Do your current job well — even the boring bits.

Millennials are well known for having high expectations of their job. That’s a good thing. But it’s also good to accept that no job is exciting or challenging 100% of the time. And ironically, it can be the less “fun” parts of a job that allow you to shine.

For Wendy Stops, a director on the board of Commonwealth Bank of Australia, the largest bank in Australia, the most fundamental piece of career advice she gives to people is to do your job well. Stops admits that people’s first reaction to this advice is, “That’s obvious.” But she says it’s not. “If you’re asked to go and photocopy 200 pages,” Stops told me, “show them that you’re the best damn photocopier that they’ve ever seen.”

Stops has observed younger people who are ambitious in their careers shying away from tasks they see as more menial or complaining about doing tasks that might be boring. But she advises that when you do your base job well, it gives you license to be a bit more creative in how you do the bigger things. It gives you permission to put your hand up for things that are outside of the scope of your day-to-day job, providing you with additional opportunities. If people trust you can do the small things, they are more likely to trust that you can do the big ones, too.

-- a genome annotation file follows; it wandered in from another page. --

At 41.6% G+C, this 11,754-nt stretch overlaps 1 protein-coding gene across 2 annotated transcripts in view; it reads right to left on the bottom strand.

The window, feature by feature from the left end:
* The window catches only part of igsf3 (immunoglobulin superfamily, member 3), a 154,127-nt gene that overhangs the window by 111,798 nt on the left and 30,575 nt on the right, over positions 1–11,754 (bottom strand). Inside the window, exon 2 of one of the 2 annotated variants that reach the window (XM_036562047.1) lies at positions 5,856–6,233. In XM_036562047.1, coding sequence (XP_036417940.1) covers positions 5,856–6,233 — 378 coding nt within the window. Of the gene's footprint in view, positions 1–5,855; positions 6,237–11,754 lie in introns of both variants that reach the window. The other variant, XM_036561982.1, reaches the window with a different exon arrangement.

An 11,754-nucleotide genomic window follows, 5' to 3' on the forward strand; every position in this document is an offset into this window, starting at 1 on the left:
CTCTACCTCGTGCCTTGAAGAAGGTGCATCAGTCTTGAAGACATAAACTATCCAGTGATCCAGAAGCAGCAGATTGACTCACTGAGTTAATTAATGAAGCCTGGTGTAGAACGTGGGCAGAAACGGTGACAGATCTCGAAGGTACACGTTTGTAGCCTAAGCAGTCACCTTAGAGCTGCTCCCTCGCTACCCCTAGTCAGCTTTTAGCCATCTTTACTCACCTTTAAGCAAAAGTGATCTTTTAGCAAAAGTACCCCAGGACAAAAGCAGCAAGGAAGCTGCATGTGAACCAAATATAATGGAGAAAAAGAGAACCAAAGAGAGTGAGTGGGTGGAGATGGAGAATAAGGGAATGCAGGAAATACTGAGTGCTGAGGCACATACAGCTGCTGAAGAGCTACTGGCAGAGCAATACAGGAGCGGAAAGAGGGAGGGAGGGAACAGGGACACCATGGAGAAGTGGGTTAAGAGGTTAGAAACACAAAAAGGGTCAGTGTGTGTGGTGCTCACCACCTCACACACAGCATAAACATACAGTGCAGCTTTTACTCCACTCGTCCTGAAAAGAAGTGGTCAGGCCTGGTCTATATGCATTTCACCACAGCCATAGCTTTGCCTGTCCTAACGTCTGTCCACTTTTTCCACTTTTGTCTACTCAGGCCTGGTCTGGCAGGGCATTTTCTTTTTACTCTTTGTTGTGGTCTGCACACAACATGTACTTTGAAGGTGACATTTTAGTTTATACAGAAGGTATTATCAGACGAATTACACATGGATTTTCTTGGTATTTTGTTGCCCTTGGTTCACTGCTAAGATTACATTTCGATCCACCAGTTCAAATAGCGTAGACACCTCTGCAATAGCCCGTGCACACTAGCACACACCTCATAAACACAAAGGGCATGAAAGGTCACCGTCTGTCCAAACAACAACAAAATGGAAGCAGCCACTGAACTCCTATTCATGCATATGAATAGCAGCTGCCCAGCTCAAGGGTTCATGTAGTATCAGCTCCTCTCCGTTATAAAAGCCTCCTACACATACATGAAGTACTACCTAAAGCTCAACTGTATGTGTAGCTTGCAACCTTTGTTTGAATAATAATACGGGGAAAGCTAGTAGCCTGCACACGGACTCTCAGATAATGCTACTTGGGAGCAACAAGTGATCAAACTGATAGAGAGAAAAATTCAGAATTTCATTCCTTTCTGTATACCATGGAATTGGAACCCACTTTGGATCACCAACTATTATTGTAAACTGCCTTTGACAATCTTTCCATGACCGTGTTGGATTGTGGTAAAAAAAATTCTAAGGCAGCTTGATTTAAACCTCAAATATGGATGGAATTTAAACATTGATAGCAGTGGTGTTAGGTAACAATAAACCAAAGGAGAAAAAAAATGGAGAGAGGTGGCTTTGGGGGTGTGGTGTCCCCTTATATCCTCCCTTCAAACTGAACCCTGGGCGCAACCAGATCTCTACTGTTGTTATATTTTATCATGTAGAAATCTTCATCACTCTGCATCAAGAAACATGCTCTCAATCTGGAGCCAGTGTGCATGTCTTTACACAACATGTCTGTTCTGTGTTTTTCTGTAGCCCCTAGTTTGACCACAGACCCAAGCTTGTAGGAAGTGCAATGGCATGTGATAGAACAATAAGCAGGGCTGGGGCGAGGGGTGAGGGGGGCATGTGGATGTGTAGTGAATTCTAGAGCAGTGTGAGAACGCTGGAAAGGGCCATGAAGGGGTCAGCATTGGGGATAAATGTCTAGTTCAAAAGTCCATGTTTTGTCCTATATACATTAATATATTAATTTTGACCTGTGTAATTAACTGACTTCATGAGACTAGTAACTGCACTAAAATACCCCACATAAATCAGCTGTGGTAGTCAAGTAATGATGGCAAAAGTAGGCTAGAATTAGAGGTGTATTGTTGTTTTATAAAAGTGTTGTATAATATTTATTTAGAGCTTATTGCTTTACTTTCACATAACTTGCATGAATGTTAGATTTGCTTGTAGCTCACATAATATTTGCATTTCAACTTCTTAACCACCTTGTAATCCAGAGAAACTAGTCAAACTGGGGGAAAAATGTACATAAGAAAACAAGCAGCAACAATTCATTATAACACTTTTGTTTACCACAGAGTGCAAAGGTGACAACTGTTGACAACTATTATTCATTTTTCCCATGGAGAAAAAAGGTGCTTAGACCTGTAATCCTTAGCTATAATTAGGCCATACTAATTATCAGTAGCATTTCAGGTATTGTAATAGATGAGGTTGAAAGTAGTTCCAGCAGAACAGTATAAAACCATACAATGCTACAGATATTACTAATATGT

Pro tip: Don’t complain about the boring or tedious parts of your job. Every single job is a mix of good bits and bad. Do them all well to stand out from the pack. 

While good advice is helpful, it’s also worth noting that there is plenty of bad advice going around. If the advice you’ve been given doesn’t sit well with you, doesn’t help you get closer to your goals, or won’t serve you in the long run, don’t take it. It’s easy to get in auto-pilot mode when it comes to your career, but to make better decisions about it and deliberately head in a more fulfilling direction, good advice from those who’ve “been there, done that” can come in handy.